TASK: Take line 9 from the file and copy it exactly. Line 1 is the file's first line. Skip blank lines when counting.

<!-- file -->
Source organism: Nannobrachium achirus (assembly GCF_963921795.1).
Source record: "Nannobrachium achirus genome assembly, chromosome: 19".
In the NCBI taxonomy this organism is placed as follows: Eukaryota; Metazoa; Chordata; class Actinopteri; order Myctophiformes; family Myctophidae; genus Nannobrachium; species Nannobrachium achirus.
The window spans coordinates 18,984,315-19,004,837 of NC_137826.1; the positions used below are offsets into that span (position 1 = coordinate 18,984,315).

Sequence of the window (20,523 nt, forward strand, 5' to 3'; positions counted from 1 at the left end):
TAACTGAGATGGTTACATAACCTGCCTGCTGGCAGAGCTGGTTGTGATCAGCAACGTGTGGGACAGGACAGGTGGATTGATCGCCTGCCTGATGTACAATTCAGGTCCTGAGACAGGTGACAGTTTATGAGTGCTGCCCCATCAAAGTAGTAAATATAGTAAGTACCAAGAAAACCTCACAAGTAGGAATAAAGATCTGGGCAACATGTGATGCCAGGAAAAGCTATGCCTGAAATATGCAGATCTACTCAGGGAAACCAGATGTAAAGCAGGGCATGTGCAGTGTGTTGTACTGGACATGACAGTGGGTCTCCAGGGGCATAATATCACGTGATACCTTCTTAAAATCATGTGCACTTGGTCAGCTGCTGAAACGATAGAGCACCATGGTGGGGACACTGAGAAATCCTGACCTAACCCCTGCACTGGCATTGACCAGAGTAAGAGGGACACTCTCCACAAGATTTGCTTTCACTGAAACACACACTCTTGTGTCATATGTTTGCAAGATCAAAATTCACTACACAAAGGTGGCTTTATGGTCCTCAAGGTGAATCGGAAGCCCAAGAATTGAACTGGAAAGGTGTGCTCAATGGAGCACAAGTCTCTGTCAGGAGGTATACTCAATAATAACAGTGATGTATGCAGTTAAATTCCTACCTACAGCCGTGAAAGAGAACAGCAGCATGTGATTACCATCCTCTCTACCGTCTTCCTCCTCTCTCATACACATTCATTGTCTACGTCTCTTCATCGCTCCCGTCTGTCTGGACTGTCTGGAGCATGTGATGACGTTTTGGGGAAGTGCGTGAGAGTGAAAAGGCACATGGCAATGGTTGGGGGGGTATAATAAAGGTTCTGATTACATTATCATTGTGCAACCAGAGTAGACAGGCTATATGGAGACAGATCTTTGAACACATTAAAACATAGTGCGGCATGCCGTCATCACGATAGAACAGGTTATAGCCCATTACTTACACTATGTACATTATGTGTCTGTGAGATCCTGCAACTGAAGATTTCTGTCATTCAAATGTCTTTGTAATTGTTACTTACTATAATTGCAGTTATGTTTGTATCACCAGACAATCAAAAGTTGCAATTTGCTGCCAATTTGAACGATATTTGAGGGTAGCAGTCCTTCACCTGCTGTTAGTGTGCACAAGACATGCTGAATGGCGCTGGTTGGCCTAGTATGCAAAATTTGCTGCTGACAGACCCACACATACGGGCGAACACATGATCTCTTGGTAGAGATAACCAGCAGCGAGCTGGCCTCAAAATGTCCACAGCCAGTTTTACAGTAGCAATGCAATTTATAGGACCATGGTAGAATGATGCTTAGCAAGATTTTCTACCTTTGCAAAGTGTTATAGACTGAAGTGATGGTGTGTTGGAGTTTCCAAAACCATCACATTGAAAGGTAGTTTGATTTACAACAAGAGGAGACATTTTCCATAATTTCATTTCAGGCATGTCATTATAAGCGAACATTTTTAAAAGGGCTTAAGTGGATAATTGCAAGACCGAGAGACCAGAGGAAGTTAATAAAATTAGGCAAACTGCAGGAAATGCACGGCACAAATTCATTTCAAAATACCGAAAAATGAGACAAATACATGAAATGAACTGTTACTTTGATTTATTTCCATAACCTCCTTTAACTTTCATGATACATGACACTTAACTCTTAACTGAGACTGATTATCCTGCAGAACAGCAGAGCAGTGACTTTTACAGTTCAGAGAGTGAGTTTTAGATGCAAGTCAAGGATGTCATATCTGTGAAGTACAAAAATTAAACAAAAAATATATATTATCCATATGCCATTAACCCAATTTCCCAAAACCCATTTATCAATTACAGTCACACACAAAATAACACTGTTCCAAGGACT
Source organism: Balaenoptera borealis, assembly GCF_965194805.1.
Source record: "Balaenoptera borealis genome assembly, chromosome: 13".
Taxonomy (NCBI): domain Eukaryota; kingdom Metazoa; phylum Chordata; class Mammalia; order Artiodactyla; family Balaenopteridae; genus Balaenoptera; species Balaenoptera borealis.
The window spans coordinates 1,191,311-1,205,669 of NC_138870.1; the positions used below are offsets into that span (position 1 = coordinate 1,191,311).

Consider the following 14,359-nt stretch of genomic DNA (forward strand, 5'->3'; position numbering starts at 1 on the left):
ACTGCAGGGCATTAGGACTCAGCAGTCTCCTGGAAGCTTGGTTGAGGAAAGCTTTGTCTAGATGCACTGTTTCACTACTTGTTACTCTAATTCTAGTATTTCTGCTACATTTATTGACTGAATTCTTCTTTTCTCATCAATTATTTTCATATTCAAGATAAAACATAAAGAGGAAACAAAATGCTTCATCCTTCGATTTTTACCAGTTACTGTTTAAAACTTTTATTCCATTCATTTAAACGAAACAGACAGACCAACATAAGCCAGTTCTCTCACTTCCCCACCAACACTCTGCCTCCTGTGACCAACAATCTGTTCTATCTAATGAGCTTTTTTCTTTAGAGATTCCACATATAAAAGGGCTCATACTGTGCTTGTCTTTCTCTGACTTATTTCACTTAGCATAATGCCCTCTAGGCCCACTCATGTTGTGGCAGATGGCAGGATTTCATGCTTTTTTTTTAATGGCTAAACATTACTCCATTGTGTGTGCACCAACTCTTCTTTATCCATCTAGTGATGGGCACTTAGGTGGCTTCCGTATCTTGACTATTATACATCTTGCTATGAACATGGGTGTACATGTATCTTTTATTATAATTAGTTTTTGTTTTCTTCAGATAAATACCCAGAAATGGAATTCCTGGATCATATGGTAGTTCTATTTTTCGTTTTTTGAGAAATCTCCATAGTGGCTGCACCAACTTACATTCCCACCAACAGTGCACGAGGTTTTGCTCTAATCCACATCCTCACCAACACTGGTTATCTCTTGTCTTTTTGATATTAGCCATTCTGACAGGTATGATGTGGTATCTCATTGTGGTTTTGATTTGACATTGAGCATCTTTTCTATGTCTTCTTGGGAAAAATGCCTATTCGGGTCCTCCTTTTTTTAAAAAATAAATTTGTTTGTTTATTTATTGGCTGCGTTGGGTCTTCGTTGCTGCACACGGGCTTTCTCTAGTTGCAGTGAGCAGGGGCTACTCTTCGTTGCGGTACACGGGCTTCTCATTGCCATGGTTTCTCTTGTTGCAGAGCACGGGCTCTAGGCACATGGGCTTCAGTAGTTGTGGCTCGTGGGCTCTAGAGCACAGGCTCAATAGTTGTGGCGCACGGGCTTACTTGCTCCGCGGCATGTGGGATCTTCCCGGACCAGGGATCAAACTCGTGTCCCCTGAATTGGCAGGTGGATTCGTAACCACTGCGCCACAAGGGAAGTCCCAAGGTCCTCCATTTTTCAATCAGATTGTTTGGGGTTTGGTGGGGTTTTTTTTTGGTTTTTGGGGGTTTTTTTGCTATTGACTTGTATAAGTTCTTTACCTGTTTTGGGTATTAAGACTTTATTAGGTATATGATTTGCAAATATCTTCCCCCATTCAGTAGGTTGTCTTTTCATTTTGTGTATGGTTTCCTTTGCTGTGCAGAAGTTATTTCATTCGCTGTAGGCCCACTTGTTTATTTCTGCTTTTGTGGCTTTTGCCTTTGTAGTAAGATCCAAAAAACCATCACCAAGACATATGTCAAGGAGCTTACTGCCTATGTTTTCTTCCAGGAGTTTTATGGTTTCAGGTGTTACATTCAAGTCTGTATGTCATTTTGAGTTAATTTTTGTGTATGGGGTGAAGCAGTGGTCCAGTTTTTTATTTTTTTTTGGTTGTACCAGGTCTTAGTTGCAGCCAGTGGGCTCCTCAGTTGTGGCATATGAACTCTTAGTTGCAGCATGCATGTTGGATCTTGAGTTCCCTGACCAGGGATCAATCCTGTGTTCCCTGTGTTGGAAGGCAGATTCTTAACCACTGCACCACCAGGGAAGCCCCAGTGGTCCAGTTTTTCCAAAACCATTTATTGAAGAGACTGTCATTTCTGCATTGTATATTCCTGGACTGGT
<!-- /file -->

Taxonomy (NCBI): domain Eukaryota; kingdom Metazoa; phylum Chordata; class Mammalia; order Artiodactyla; family Balaenopteridae; genus Balaenoptera; species Balaenoptera borealis.